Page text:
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The Good, the Bad, and Me: In My Anecdotage

The Good, the Bad, and Me: In My Anecdotage

by Eli Wallach

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The sparkling memoir of a movie icon's life in the footlights and on camera, The Good, the Bad, and Me tells the extraordinary story of Eli Wallach's many years dedicated to his craft. Beginning with his early days in Brooklyn and his college years in Texas, where he dreamed of becoming an actor, this book follows his career as one of the earliest


The sparkling memoir of a movie icon's life in the footlights and on camera, The Good, the Bad, and Me tells the extraordinary story of Eli Wallach's many years dedicated to his craft. Beginning with his early days in Brooklyn and his college years in Texas, where he dreamed of becoming an actor, this book follows his career as one of the earliest members of the famed Actors Studio and as a Tony Award winner for his work on Broadway. Wallach has worked with such stars as Marlon Brando, Paul Newman, Marilyn Monroe, Gregory Peck, and Henry Fonda, and his many movies include The Magnificent Seven, How the West Was Won, the iconic The Good, the Bad and the Ugly, and, most recently, Mystic River. For more than fifty years Eli Wallach has held a special place in film and theater, and in a tale rich with anecdotes, wit, and remarkable insight he recounts his magical life in a world unlike any other.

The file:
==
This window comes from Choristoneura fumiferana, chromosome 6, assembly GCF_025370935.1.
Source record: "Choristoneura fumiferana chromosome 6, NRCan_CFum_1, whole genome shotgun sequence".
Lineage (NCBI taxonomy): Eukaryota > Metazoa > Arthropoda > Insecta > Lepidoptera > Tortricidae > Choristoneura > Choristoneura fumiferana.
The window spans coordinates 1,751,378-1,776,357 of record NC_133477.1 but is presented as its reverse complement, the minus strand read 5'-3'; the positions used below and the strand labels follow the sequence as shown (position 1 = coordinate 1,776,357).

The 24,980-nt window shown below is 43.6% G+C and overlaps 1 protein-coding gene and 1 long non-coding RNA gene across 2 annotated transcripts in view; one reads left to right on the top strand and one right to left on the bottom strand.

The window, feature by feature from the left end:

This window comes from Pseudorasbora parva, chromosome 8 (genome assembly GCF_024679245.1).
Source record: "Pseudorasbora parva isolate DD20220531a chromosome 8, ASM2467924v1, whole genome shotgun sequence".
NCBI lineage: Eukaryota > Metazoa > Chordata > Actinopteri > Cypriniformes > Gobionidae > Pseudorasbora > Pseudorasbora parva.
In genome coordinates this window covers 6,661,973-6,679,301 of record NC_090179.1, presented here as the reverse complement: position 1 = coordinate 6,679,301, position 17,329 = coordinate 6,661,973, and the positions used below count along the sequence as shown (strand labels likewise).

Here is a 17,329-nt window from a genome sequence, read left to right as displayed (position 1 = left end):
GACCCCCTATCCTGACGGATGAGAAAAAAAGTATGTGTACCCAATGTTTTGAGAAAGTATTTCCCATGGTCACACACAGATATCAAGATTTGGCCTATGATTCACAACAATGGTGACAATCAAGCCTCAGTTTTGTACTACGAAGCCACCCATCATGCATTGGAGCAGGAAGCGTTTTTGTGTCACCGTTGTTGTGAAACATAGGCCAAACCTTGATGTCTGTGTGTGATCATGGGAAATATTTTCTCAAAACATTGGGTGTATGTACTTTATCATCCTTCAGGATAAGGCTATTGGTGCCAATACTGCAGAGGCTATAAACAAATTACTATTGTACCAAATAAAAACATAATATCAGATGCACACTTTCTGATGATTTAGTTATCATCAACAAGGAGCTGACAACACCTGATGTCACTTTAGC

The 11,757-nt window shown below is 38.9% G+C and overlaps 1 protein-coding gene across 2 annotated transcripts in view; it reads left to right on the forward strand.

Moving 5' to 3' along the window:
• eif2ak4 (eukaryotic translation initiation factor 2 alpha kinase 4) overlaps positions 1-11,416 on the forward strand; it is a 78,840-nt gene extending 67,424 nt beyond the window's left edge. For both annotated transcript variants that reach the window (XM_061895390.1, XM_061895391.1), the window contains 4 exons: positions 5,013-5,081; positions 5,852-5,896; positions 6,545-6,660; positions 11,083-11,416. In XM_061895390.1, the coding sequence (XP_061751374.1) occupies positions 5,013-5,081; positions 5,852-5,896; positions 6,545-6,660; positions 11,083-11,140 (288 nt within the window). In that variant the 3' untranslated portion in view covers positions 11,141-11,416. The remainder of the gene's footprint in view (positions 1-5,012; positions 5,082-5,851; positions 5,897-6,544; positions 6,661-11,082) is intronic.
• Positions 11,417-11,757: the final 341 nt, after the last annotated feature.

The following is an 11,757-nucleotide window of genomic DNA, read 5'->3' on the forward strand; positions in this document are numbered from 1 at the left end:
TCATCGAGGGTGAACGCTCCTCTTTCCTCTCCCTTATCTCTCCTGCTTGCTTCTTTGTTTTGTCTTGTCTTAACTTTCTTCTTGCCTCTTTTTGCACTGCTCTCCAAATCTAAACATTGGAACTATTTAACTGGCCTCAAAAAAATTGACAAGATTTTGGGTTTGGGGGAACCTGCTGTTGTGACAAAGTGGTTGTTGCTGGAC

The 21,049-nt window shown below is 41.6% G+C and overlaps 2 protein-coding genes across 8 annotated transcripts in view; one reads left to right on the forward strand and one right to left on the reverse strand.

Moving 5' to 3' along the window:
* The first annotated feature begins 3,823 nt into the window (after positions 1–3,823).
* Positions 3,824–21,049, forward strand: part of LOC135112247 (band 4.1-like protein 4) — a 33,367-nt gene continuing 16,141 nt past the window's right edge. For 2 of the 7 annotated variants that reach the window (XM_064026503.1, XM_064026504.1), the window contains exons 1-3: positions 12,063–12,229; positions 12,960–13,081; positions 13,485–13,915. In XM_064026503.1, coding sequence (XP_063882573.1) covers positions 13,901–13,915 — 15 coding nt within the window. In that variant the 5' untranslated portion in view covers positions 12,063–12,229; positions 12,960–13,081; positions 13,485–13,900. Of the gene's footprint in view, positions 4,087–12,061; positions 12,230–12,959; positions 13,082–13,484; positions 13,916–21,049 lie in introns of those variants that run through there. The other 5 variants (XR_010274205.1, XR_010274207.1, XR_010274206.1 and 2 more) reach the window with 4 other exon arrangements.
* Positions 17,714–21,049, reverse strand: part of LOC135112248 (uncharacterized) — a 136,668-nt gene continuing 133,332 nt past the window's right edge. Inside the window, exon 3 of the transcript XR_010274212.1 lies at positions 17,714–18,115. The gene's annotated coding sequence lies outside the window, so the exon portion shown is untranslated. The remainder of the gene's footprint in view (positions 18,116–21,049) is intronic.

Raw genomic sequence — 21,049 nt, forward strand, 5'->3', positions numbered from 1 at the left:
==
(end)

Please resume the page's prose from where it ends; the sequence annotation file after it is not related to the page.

Editorial Reviews

Richard Shickel